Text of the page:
Urologic Cancer

Urologic, or urological, cancer is a term that encompasses cancers of the bladder (including the urethra), kidney, prostate, testicles, and penis. These cancers mainly affect older people, although testicular cancer is more likely to affect men under age 40. Urological cancers are much more common in men than in women. Testicular and urethral cancer are relatively rare, but bladder and kidney cancer are more common.

Patients with urologic cancer who receive treatment at NewYork-Presbyterian are cared for by a multi-disciplinary team who determine the best treatment approach for each patient by taking into account the type, location, and stage of the disease as well as the patient's age and physical health.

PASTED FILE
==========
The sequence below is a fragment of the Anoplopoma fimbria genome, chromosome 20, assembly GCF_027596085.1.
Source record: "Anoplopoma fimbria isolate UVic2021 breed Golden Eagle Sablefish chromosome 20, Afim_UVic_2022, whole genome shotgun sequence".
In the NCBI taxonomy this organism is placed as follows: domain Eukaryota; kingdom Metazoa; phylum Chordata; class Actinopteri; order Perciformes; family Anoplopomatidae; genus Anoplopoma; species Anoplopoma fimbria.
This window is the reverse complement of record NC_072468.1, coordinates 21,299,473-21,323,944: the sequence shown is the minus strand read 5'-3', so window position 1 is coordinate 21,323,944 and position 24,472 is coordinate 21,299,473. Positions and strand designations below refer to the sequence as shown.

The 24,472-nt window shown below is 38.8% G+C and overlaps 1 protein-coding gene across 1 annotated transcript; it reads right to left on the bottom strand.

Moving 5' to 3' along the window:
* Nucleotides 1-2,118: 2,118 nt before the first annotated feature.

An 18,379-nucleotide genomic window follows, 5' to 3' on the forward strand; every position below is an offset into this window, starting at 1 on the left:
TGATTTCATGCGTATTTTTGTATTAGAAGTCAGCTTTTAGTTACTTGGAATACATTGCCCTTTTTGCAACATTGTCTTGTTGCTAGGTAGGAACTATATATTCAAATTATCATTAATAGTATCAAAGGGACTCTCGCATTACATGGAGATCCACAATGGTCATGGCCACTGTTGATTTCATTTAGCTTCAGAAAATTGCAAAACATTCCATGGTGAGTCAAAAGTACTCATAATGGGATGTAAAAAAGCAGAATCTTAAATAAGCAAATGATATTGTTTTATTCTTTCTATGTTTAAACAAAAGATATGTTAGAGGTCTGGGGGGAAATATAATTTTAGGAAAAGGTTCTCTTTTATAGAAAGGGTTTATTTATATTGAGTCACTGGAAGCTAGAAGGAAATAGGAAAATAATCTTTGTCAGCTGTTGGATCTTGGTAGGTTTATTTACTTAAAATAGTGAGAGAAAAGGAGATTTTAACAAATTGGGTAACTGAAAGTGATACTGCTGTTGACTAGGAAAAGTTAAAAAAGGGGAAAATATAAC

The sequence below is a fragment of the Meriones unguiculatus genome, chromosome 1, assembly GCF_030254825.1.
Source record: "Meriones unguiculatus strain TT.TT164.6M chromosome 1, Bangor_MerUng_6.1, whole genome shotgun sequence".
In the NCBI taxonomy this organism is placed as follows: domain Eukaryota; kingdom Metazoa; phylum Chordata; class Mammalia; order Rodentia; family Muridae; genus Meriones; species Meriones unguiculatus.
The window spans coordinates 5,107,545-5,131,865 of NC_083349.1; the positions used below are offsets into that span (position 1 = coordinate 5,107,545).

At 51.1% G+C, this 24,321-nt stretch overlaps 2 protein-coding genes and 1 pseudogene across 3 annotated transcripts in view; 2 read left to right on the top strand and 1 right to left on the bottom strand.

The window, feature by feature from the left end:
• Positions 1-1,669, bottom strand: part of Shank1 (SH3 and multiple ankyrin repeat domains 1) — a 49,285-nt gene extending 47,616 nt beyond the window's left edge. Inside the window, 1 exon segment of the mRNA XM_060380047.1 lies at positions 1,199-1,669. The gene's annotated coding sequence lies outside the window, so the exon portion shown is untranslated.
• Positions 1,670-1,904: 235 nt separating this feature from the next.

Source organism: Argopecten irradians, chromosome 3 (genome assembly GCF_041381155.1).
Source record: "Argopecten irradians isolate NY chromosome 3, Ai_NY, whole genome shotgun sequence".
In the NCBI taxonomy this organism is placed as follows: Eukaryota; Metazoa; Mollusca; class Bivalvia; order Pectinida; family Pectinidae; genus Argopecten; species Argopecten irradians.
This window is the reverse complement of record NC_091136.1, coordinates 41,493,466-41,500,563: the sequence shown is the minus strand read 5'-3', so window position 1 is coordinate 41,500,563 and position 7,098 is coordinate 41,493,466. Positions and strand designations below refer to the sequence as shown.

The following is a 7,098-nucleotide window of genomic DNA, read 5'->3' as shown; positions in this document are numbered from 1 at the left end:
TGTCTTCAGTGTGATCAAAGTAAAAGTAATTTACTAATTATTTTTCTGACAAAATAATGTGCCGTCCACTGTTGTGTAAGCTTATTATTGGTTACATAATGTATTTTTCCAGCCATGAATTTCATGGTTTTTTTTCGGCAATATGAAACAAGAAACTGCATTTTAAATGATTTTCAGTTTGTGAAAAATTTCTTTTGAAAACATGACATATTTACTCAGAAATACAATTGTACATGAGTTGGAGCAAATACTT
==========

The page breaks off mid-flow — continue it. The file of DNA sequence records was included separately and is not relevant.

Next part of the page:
Often, surgery is the primary treatment for all urologic cancers, but these are complicated surgeries and each case must be assessed individually. For bladder cancer, surgery is the main approach, usually coupled with chemotherapy for those with more invasive disease. Surgery is the primary treatment for kidney cancer, with many new developments in medicines to treat the disease for those unfortunate enough to have developed metastases. For testicular cancer, surgery is usually the first treatment. Some men need additional therapy with more extensive surgery, chemotherapy or radiation. Men diagnosed with prostate cancer are treated with active surveillance, surgery and/or radiation. Sometimes medicines are added. Many recent advances have occurred for the treatment of men with metastatic (spread) prostate cancer. Surgery is the primary treatment for penile cancer, but this cancer often benefits from a team approach.

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